It is now lawful to import certain goods from Iran, notably Iranian-origin carpets and specific foodstuffs, such as caviar and pistachios.  The details of the authorized goods are specified in the amended ITSR, and imports of these goods must still comply with the other applicable laws and regulations, such as those administered by U.S. Customs and Border Protection and/or the U.S. Food and Drug Administration. 

Favorable Licensing Policy for Civil Aircraft Industry Exports

The final measure used to ease trade with Iran came in the form of an OFAC Statement of Licensing Policy (SLP), whereby U.S. and non-U.S. persons may request specific licenses for the export, reexport, sale, lease or transfer to Iran of commercial passenger aircraft, spare parts and components and associated aircraft services such as repairs and warranties.  All items exported under an approved license must also comply with other applicable laws and regulations, such as the Iran-Iraq Non-proliferation Act and the Export Administration Regulations (EAR).  Although this SLP is one of the few changes applicable for U.S. persons, exporters should be prepared to apply for and receive licenses with language to prevent the use of the items or services for purposes other than for commercial aircraft or transferred in any way to an SDN.  If such a diversion is identified, the United States reserves the right to scale back the SLP in whole or in part.   In such a case, exporters would be immediately prohibited from performing ongoing or future commitments with prohibited parties or in furtherance of prohibited uses.  In addition to seeking an OFAC license, exporters must evaluate whether export licenses from the Department of Commerce are necessary.

Which Sanctions Remain In Place?

U.S. and non-U.S. companies must approach the easing of Iranian sanctions as very limited-scope relief because many sanctions remain in place. 

With the narrow exceptions carved out for commercial aircraft exports and general licenses for carpet and foodstuffs imports from Iran, U.S. persons remain largely prohibited from trading with Iran pursuant to the existing trade embargo.  Furthermore, U.S. persons (including citizens, dual-citizens and legal permanent residents) must comply with U.S. sanctions anywhere in the world.  U.S. persons traveling or working abroad, even for a non-U.S. company with no U.S. nexus are prohibited from participating in any aspect of trade with Iran.  In addition, the existing banking prohibitions largely remain in place for U.S. financial institutions and went largely unaffected by the recent changes. 

Non-U.S. persons must be aware that anybody physically in the United States is considered a U.S. person subject to U.S. sanctions.  Therefore U.S.-based individuals and those traveling to the United States on business and/or personal matters must use caution not to participate or facilitate a transaction that would be prohibited for a U.S. person, such as making a sales call, approving a contract or organizing a meeting for others to close a deal involving Iran.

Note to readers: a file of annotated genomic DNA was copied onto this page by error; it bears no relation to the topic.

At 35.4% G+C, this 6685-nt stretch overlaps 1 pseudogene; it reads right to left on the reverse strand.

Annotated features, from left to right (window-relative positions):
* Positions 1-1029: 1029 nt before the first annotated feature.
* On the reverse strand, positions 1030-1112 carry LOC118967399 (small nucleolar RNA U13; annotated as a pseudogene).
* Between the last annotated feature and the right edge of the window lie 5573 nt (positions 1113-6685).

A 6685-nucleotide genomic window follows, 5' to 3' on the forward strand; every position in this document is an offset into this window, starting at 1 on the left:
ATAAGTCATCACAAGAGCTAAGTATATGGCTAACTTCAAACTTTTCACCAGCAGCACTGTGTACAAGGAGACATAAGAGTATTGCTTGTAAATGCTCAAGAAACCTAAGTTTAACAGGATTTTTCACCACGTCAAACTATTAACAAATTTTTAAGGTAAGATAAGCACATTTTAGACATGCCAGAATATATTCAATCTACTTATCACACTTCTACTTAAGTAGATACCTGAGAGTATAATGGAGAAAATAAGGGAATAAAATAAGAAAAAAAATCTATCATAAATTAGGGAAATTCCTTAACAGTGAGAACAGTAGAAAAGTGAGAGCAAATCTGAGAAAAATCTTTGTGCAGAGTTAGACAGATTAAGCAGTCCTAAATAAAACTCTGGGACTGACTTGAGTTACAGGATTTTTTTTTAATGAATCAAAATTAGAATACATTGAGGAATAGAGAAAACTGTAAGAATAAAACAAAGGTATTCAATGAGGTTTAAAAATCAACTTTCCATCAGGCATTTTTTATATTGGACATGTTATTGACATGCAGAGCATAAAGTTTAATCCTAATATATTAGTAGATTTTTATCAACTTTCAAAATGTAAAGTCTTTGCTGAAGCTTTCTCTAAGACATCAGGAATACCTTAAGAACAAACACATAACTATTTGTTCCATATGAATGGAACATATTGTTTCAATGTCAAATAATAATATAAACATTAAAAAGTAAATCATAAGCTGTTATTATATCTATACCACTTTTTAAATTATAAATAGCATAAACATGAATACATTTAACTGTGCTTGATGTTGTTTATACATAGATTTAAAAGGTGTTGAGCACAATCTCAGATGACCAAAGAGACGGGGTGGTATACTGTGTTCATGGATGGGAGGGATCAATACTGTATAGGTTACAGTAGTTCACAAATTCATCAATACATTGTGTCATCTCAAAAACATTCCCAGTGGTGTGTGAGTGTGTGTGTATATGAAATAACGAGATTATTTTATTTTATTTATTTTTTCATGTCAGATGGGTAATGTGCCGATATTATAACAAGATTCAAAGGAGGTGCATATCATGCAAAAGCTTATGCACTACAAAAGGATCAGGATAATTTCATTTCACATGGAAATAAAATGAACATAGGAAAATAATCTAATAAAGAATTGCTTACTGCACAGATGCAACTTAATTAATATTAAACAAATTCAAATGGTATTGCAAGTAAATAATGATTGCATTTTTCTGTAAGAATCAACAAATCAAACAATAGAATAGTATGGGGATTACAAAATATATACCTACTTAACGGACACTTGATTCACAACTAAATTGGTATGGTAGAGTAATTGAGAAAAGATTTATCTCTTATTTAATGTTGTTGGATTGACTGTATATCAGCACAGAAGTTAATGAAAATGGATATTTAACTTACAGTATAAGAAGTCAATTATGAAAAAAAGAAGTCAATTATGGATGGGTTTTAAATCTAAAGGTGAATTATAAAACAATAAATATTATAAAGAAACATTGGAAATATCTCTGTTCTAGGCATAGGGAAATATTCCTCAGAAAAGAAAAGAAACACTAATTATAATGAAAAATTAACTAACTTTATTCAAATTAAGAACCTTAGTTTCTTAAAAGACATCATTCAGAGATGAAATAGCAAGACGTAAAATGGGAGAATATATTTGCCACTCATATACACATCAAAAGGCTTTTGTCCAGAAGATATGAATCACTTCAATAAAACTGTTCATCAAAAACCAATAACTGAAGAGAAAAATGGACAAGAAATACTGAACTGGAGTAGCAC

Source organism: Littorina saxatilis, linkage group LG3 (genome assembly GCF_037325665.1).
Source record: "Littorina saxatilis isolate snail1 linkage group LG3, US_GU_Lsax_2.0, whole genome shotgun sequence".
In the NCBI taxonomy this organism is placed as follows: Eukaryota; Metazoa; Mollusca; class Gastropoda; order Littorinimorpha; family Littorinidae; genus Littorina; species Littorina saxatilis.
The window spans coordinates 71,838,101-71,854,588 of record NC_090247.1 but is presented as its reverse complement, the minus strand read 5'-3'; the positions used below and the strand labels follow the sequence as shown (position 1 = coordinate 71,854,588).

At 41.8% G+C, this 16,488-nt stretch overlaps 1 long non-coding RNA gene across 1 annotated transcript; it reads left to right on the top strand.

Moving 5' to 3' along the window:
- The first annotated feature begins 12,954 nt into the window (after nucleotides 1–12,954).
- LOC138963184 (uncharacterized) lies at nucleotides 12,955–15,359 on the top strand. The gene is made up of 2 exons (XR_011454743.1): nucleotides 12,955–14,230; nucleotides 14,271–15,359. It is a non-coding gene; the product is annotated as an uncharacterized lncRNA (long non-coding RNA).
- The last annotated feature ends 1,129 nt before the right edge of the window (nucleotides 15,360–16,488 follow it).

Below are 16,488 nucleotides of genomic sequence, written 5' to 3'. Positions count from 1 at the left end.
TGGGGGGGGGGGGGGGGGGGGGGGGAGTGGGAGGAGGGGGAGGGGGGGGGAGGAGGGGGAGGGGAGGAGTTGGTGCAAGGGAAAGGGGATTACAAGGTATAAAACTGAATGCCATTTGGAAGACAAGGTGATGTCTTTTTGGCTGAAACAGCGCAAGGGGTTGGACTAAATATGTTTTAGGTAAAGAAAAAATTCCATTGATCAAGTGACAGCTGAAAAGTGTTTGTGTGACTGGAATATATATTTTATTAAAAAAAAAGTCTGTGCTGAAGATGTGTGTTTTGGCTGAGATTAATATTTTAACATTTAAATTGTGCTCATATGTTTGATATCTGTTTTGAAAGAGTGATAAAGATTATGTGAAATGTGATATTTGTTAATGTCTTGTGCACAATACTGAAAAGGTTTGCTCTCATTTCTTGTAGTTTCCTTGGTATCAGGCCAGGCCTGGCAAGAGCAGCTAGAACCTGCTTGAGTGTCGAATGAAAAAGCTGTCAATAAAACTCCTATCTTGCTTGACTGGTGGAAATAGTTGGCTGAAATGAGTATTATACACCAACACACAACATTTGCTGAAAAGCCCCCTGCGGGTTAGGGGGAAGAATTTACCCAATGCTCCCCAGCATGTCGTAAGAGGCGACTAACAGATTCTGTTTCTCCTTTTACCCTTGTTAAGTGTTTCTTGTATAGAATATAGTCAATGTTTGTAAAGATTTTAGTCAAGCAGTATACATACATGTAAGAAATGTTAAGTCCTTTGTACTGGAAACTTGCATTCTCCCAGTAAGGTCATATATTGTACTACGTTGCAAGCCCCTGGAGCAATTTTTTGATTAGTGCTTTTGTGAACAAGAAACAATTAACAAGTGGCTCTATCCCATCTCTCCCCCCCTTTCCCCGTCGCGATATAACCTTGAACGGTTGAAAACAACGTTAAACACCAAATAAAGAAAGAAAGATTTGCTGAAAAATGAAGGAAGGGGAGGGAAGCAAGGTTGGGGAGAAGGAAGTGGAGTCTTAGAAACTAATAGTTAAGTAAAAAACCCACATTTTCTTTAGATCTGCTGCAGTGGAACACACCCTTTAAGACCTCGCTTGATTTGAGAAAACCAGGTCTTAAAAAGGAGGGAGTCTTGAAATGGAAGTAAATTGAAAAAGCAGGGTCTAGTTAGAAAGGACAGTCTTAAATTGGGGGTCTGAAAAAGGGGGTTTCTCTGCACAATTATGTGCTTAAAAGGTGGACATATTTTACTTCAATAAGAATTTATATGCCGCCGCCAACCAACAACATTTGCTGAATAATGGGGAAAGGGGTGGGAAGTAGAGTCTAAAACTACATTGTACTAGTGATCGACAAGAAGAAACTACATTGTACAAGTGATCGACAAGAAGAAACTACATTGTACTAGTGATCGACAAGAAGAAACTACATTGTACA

In conjunction with the U.S. trade embargo, non-U.S. persons remain prohibited from exporting or reexporting U.S.-origin goods to Iran, as well as exporting or reexporting a product incorporating more than 10% U.S.-origin goods, technology or software.  Non-U.S. persons may consider this de minimis exception for reexports to Iran of foreign-made items incorporating no more than 10% U.S.-origin content. 

As stated above, both U.S. and non-U.S. persons are prohibited from entering transactions with any party on the Sanctions Lists.  Companies should be aware that the U.S. Office of Foreign Assets Control (“OFAC”) considers an entity owned or controlled by an SDN to be an SDN, even if not explicitly listed on OFAC’s SDN List.  U.S. persons are further prohibited from entering transactions with those on the 13599 List, or those that were removed from the other Sanction Lists under the JCPOA.  In addition, the United States maintains sanctions with respect to Iran on specific activities generally involving Support for Terrorism, the Iranian Revolutionary Guard Corps (IRGC), Human Rights Abuses in Iran, Syria and Yemen, Proliferation of Weapons of Mass Destruction, providing specialized financial messaging services to financial institutions to support any of the above, or by facilitating banking transactions for any of the above. 

Finally, the United States added additional persons to the SDN List the day after Implementation Day, a strong indicator that the U.S. Government plans to enforce, and apparently bolster, the sanctions that remain in place.

Conclusion

The Iran-sanctions relief that went into effect in January 2016 provide very limited changes for U.S. persons, moderate changes for U.S. person owned or controlled foreign subsidiaries and significant changes for non-U.S. persons with no U.S. nexus.  U.S. persons have been, and will continue to be, generally prohibited from conducting business with Iran or Iranian nationals, with few and narrow exceptions.  Non-U.S. persons received relief from some sanctions, but must tread carefully to avoid business with prohibited parties or prohibited uses.  Non-U.S. companies must also be aware of U.S. content in their foreign-made products and the restrictions U.S. person employees or partners pose on deals involving Iran. 

Companies should implement or enhance their denied party screening and due diligence processes to identify and address red flags and properly document these activities to be prepared for an audit or government investigation.  Companies should become familiar with the nuances of these new rules and conduct thorough internal analyses to determine the extent to which their products and services will be affected.  Early evaluation will allow U.S. and non-U.S. businesses to maximize the limited benefits the JCPOA was intended to provide while minimizing the exposure to risks inherent in a changing regulatory regime.

This article is for informational purposes only and is not intended to be legal advice.  Please consult a Shipman & Goodwin international trade attorney before trading with Iran, as compliance analyses are heavily fact-specific. 

© Shipman & Goodwin LLP, 2017. All Rights Reserved.